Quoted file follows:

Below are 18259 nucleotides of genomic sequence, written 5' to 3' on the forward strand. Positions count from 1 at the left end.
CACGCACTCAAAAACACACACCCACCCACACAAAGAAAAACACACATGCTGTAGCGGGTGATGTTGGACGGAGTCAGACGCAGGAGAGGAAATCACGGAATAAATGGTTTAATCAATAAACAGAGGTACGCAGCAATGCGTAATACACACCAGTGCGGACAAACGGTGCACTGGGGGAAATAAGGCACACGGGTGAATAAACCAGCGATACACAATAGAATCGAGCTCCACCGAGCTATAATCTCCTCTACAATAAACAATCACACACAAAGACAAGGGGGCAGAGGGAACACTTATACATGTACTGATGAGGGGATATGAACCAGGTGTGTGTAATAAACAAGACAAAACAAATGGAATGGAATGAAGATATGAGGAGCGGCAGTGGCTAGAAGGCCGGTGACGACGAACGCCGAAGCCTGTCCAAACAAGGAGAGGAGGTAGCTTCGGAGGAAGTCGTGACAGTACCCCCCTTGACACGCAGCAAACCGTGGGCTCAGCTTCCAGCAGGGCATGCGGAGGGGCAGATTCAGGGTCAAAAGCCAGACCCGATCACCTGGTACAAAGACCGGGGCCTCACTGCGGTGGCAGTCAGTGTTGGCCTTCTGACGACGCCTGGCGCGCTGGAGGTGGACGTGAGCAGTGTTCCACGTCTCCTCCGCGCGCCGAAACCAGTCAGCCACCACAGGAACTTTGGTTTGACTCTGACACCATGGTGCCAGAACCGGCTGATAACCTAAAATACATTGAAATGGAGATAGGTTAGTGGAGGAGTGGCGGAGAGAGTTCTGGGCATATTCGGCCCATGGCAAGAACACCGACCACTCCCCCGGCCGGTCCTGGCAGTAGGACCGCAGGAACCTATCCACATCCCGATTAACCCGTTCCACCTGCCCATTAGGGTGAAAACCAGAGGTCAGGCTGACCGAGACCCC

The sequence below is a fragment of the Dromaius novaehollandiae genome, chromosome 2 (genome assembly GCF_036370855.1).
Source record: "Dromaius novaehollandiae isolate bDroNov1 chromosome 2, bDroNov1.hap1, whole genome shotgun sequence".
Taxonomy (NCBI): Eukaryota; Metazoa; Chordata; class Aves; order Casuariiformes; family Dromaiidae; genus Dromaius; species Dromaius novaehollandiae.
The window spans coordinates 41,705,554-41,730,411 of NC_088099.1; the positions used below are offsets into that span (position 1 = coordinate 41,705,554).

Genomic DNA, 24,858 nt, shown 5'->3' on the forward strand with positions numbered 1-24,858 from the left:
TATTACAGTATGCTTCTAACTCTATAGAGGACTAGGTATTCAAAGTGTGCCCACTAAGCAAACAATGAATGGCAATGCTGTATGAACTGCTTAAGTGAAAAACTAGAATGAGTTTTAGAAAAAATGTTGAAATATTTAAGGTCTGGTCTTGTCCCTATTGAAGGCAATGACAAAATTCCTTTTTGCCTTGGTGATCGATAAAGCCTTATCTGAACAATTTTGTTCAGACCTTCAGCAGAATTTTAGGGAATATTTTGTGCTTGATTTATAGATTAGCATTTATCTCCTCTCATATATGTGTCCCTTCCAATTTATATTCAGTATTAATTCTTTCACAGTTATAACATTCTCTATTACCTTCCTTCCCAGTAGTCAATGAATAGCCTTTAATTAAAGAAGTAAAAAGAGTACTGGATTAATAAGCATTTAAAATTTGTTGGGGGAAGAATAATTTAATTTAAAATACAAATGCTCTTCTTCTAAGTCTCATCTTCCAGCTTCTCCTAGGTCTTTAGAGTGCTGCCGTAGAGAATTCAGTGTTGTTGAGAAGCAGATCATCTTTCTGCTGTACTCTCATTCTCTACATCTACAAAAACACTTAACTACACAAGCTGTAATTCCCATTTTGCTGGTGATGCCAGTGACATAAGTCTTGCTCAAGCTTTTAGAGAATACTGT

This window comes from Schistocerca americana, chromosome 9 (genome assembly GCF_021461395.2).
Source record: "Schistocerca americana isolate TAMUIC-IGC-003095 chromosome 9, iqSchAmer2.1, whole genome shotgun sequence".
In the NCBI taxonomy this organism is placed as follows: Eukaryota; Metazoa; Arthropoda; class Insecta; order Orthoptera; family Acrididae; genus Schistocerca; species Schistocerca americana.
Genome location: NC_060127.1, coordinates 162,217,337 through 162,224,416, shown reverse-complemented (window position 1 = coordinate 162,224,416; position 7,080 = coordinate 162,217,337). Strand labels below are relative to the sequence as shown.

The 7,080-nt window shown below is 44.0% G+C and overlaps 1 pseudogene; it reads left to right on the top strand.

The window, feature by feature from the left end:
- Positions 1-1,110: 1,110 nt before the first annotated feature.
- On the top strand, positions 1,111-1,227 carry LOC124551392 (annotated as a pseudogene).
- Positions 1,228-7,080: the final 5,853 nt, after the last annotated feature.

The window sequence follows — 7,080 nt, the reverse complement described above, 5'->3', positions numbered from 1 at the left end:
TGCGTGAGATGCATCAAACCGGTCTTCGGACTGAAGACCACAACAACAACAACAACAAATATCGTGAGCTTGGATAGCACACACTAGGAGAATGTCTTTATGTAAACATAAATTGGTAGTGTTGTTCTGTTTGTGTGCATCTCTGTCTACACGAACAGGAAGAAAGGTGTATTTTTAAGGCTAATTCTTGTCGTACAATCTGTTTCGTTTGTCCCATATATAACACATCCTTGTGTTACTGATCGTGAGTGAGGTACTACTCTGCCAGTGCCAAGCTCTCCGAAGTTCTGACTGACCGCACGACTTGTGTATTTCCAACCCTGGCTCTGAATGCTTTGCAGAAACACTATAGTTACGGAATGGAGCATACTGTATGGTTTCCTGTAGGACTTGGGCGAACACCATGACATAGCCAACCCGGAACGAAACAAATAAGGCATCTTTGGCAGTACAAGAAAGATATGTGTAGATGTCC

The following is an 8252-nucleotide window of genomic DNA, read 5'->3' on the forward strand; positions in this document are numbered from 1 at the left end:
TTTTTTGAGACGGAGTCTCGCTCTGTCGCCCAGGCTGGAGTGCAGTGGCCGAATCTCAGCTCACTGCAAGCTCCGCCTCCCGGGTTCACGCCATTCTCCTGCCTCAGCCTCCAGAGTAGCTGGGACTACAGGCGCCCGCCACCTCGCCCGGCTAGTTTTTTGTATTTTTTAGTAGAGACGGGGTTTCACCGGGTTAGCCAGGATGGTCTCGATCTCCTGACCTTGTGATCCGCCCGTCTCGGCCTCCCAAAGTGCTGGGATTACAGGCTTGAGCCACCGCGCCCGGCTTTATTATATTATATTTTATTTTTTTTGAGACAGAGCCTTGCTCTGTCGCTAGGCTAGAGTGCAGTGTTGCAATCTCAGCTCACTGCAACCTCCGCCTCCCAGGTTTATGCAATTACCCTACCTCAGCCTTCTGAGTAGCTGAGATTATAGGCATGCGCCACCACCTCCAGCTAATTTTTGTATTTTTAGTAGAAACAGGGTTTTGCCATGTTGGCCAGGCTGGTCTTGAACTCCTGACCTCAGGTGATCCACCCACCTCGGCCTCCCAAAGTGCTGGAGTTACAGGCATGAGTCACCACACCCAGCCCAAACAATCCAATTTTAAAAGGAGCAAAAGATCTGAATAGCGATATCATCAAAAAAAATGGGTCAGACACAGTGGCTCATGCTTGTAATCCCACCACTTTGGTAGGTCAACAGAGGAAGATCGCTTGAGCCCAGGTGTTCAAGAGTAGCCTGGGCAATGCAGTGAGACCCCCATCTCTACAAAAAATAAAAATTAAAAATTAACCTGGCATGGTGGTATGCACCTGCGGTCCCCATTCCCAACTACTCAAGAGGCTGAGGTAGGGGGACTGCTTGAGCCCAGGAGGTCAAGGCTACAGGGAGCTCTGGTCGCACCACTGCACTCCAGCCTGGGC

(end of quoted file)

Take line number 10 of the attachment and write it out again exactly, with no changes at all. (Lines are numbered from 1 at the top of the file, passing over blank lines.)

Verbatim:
Source record: "Schistocerca americana isolate TAMUIC-IGC-003095 chromosome 9, iqSchAmer2.1, whole genome shotgun sequence".